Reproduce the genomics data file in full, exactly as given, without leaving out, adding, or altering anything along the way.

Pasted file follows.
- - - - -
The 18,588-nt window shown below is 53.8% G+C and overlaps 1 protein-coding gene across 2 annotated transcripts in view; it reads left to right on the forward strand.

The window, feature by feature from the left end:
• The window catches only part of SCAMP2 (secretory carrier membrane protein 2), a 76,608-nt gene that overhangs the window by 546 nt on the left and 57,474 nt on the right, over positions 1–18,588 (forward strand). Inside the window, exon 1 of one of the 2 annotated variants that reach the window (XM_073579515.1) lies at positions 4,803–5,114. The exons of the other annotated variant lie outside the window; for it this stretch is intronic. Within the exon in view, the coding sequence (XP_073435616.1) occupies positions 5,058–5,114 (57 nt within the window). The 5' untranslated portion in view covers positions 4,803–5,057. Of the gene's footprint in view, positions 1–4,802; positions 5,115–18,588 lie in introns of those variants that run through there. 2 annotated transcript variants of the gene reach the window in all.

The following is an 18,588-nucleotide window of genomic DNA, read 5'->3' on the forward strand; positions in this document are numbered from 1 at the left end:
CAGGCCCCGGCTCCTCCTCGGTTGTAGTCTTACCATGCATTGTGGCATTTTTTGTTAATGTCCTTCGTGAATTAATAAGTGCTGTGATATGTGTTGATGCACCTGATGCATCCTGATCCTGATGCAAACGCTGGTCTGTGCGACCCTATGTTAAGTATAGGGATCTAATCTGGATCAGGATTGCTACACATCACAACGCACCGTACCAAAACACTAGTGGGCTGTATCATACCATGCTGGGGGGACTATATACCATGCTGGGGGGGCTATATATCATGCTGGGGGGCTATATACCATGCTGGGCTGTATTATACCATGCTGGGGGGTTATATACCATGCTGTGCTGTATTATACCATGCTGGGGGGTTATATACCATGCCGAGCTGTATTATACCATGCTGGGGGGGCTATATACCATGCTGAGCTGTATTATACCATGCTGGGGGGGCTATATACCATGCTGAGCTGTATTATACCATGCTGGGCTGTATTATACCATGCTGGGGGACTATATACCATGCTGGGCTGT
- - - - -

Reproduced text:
The 18,588-nt window shown below is 53.8% G+C and overlaps 1 protein-coding gene across 2 annotated transcripts in view; it reads left to right on the forward strand.

The window, feature by feature from the left end:
• The window catches only part of SCAMP2 (secretory carrier membrane protein 2), a 76,608-nt gene that overhangs the window by 546 nt on the left and 57,474 nt on the right, over positions 1–18,588 (forward strand). Inside the window, exon 1 of one of the 2 annotated variants that reach the window (XM_073579515.1) lies at positions 4,803–5,114. The exons of the other annotated variant lie outside the window; for it this stretch is intronic. Within the exon in view, the coding sequence (XP_073435616.1) occupies positions 5,058–5,114 (57 nt within the window). The 5' untranslated portion in view covers positions 4,803–5,057. Of the gene's footprint in view, positions 1–4,802; positions 5,115–18,588 lie in introns of those variants that run through there. 2 annotated transcript variants of the gene reach the window in all.

The following is an 18,588-nucleotide window of genomic DNA, read 5'->3' on the forward strand; positions in this document are numbered from 1 at the left end:
CAGGCCCCGGCTCCTCCTCGGTTGTAGTCTTACCATGCATTGTGGCATTTTTTGTTAATGTCCTTCGTGAATTAATAAGTGCTGTGATATGTGTTGATGCACCTGATGCATCCTGATCCTGATGCAAACGCTGGTCTGTGCGACCCTATGTTAAGTATAGGGATCTAATCTGGATCAGGATTGCTACACATCACAACGCACCGTACCAAAACACTAGTGGGCTGTATCATACCATGCTGGGGGGACTATATACCATGCTGGGGGGGCTATATATCATGCTGGGGGGCTATATACCATGCTGGGCTGTATTATACCATGCTGGGGGGTTATATACCATGCTGTGCTGTATTATACCATGCTGGGGGGTTATATACCATGCCGAGCTGTATTATACCATGCTGGGGGGGCTATATACCATGCTGAGCTGTATTATACCATGCTGGGGGGGCTATATACCATGCTGAGCTGTATTATACCATGCTGGGCTGTATTATACCATGCTGGGGGACTATATACCATGCTGGGCTGT